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Pistol-packing lawmaker deserves a high-caliber nickname

How will Sen. Donne 'Dangerously' Trotter explain his opposition to concealed-carry laws now?

John Kass

December 7, 2012

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What's worse for a distinguished, pro-gun-control Chicago politician who sports a cool goatee and an always-natty wardrobe:

Being charged with a felony after allegedly trying to carry a .25-caliber Beretta handgun onto a Chicago plane bound for Washington?

Or to suffer as readers and radio talk show callers showered him Thursday with endearing — sometimes snarky — nicknames?

For state Sen. Donne "Tiny Pistol" Trotter, the longtime Chicago Democrat and candidate to replace former U.S. Rep. Jesse Jackson Jr., it can't be the criminal charge. It's got to be the sting of the snarky nicknames, which began after news broke that he'd been nabbed at O'Hare International Airport the day before with a James Bond 007-type gun in his garment bag.

"Let's call him 'Big Shooter,'" Jake Hartford said Thursday. Jake and I are filling in as radio hosts on WLS-AM 890 weekdays from 9 to 11 a.m. "Big Shooter."

No, Jake, I said. Trotter's .25-caliber Beretta would fit into the palm of a Barbie doll, so "Big Shooter" wouldn't work.

"Donne Dead-Eye Trotter," said one caller.

"Dinky Donne" or "Pea Shooter Trotter," said another.

Others offered "Pop Gun" Trotter, "Police Blotter" Trotter, "Almost Conceal Carry" Trotter and "Dead Eye" Trotter.

The women callers were surprisingly the snarkiest, but then women must be sick and tired of gun metaphors. Sometimes a gun is just a gun. And caliber does matter — when it's about stopping power.

"He shouldn't have carried it in the garment bag," said Lisa from Glen Ellyn, a gun enthusiast and shooter who ridiculed his tiny weapon. "He should have had it in a sequined fuchsia clutch. Something with a little pop."

Mike the Cop said that back in the day, people would carry tiny pistols in velvet bags offered by a Canadian whiskey distiller.

"They used to carry the small guns in the Crown Royal bags," said Mike. That's exactly what my able colleague, Old School, used to do.

"I used to keep my toy gun in a Crown Royal bag," said Old School. "I was 8 years old. It was a .38 detective special, when toy guns looked like real guns. So purple velvet bags made me remember my childhood."

Finally, one caller whose name has been lost to history captured it best:

Donne Dangerously.

And there it is.

State Sen. Donne "Dangerously" Trotter.

I've always liked Trotter, an able politician, thorough and usually cautious. But he surely told a whopper when he was caught.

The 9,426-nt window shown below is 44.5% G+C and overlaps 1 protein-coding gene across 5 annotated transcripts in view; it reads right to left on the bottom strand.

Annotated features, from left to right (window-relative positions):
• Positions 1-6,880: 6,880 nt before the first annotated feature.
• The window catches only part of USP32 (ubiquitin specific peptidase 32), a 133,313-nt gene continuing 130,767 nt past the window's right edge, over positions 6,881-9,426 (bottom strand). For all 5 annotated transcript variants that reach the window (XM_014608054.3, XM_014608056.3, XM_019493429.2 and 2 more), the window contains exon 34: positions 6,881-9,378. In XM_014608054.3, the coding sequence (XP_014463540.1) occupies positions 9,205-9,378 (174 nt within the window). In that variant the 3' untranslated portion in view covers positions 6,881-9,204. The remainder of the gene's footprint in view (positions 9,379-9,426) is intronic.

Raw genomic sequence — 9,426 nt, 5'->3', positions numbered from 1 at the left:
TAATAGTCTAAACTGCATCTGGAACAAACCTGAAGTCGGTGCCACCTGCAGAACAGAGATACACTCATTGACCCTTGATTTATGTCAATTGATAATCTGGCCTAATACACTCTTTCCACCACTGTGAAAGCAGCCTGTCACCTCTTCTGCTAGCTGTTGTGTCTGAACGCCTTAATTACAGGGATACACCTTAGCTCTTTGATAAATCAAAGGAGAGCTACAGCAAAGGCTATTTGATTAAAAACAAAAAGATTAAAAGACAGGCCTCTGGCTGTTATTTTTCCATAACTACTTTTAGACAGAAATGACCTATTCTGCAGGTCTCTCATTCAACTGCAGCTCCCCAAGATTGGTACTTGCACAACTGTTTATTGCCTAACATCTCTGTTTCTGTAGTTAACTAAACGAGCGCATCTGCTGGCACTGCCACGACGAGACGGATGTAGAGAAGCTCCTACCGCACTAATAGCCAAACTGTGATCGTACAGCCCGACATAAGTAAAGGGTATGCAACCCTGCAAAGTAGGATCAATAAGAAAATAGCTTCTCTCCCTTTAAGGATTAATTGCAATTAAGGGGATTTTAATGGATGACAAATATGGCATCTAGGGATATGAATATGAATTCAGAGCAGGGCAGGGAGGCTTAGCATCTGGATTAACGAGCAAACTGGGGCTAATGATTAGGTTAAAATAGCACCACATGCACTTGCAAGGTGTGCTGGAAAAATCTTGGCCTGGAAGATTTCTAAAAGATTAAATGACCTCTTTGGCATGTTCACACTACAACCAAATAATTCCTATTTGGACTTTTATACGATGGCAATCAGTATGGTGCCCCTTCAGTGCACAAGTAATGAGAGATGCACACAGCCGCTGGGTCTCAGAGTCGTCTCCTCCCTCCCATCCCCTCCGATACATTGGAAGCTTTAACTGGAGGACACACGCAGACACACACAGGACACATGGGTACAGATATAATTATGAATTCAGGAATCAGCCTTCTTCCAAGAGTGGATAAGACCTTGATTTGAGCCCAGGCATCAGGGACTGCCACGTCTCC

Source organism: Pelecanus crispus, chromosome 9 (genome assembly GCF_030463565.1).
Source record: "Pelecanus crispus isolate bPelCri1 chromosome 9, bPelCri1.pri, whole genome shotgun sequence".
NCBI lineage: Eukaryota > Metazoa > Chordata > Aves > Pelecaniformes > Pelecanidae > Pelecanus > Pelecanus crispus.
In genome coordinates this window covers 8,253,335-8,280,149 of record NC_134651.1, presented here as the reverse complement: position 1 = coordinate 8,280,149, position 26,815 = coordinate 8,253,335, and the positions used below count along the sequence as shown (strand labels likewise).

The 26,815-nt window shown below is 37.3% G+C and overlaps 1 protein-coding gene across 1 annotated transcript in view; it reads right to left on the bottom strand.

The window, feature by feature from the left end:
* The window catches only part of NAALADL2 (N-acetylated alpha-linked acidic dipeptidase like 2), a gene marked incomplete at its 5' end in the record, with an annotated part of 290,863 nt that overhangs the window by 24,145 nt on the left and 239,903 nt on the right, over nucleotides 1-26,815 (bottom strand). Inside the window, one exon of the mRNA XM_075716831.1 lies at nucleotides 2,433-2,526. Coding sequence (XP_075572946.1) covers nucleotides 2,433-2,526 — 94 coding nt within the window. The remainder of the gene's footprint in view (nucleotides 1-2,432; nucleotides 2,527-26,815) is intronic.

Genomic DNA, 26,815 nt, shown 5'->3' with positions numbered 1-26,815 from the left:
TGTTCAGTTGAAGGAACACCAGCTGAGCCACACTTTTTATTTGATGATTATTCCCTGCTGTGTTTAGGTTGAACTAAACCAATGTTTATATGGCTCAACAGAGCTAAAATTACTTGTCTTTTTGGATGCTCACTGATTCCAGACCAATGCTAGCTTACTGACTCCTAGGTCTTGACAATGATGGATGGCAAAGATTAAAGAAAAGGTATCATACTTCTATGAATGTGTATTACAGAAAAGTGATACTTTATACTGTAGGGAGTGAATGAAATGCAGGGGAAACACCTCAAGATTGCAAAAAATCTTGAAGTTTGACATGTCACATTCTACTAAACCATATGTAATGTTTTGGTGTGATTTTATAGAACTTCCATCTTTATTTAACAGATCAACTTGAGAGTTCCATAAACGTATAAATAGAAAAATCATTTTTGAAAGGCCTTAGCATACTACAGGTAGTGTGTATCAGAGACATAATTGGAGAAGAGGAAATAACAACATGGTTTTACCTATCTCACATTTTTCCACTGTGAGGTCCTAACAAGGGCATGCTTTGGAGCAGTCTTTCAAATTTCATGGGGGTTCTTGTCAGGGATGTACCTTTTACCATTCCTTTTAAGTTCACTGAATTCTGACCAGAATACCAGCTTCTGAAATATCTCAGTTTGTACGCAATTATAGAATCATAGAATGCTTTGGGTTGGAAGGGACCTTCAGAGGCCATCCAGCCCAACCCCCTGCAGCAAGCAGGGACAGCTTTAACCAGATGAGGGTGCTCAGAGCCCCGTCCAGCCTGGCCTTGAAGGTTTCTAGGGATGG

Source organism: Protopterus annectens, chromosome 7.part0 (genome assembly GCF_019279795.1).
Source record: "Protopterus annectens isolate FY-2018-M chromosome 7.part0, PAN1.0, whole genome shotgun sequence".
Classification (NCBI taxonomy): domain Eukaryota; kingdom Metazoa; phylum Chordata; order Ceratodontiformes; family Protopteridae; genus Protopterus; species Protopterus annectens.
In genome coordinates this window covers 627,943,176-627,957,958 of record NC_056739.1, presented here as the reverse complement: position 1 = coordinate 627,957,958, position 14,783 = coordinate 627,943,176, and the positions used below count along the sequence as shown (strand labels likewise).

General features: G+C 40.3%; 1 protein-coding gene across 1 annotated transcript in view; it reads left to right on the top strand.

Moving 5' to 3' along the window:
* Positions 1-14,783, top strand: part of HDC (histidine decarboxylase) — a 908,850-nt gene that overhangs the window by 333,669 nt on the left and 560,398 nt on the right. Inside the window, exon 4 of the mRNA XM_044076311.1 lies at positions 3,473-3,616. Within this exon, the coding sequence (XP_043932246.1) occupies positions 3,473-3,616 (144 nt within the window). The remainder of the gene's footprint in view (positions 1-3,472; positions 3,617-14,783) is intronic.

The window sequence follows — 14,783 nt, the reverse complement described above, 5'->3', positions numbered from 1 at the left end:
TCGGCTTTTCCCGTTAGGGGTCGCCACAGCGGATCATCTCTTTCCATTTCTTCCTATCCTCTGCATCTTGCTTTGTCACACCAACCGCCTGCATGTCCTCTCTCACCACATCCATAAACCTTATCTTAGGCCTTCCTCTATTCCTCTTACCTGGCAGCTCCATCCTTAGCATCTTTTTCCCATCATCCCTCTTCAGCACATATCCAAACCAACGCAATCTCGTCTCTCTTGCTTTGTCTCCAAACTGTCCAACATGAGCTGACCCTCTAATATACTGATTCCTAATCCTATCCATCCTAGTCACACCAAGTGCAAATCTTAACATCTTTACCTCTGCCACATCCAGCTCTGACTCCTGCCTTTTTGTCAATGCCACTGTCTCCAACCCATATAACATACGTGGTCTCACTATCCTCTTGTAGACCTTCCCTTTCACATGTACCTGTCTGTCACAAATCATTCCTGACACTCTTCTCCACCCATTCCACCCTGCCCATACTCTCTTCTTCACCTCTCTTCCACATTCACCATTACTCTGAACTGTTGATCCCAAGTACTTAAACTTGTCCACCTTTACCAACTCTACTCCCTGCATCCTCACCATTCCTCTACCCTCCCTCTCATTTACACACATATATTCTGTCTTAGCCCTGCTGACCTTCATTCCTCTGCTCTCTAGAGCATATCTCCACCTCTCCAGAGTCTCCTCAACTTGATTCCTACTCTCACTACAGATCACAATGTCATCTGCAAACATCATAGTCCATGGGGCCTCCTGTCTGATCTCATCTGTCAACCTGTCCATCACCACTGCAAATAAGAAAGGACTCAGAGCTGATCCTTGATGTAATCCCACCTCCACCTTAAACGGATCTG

Certainly no one with a brain believes Trotter's story that he pulled a night shift as a security guard before trying to board the plane.

Donne Dangerously as a security guard? He might as well have said he was city sewer inspector, Ferris wheel mechanic or fry cook. But that's his story and he's sticking to it.

As the nicknames poured in, Donne Dangerously stood in Cook County Central Bond Court at 26th and California, his hands behind his back, still nattily dressed in a suede tan blazer and slacks.

He'd spent the night in the Jefferson Park Police District lockup, where he was one of the few guests. During his stay there, he was offered Chicago's finest hospitality: a sandwich.

What kind?

"We only have one kind of sandwich," said a source. "It's turkey bologna."

Trotter politely declined the offer and just sat there, without eating. No wonder he keeps so trim.

I wondered if he thought, during all that time alone in his cell, about his congressional campaign, which will coincide with his criminal proceedings.

Hours later, in court, it was a circus. Dozens of reporters waited for him in the gallery, and a mob of cameramen hovered outside in the corridor, blocking any escape.

Cook County Judge Israel Desierto issued a bond of $25,000. Trotter had to pay 10 percent of that, and was told to turn in any other guns he may have. He was also ordered to report to court Dec. 12 for a preliminary hearing.

Donne Dangerously was out by 1:30 p.m. Reporters scrambled after him. Prior to his release, Trotter's attorneys said they would take his family home.

"We don't care about his family," barked a TV guy as if he'd found a heretic for boiling. "We want him!"

But Trotter didn't want them. So he let his attorney do the talking.

"We're not going to talk about the facts of the case right now," said criminal lawyer Joshua Herman. "We've had a long two days. Looking forward to getting home."

Then Donne Dangerously turned and left the building.

"Are you still running?" shouted a reporter when they got outside. "WHEN ARE YOU GONNA SAY SOMETHING?" cried another. "Are you going to talk?" said yet another.

Dangerously gave them his back, still crisp even after a night in the lockup.

When next he surfaces, he's bound to be asked about his long-standing opposition to concealed-carry provisions, which would allow law-abiding citizens to carry guns for their personal protection, just like state senators moonlighting as security guards.

In 1995, he ridiculed concealed-carry legislation and said it would create a mob who'd feel they were "stronger, they are badder, they are tougher because they have this nine-shooter on their hip."

Whether he was referring to himself, we'll never know. What we do know is that the .25-caliber Beretta was also beloved by suave British superagent James Bond.

Sadly, the fictional Bond had to relinquish the gun when his superiors demanded he carry more firepower.

But Donne Dangerously kept his Beretta. And I can just imagine what he'll say when he meets someone and they ask his name:

Dangerously.

Donne Dangerously.

jskass@tribune.com

Twitter @John_Kass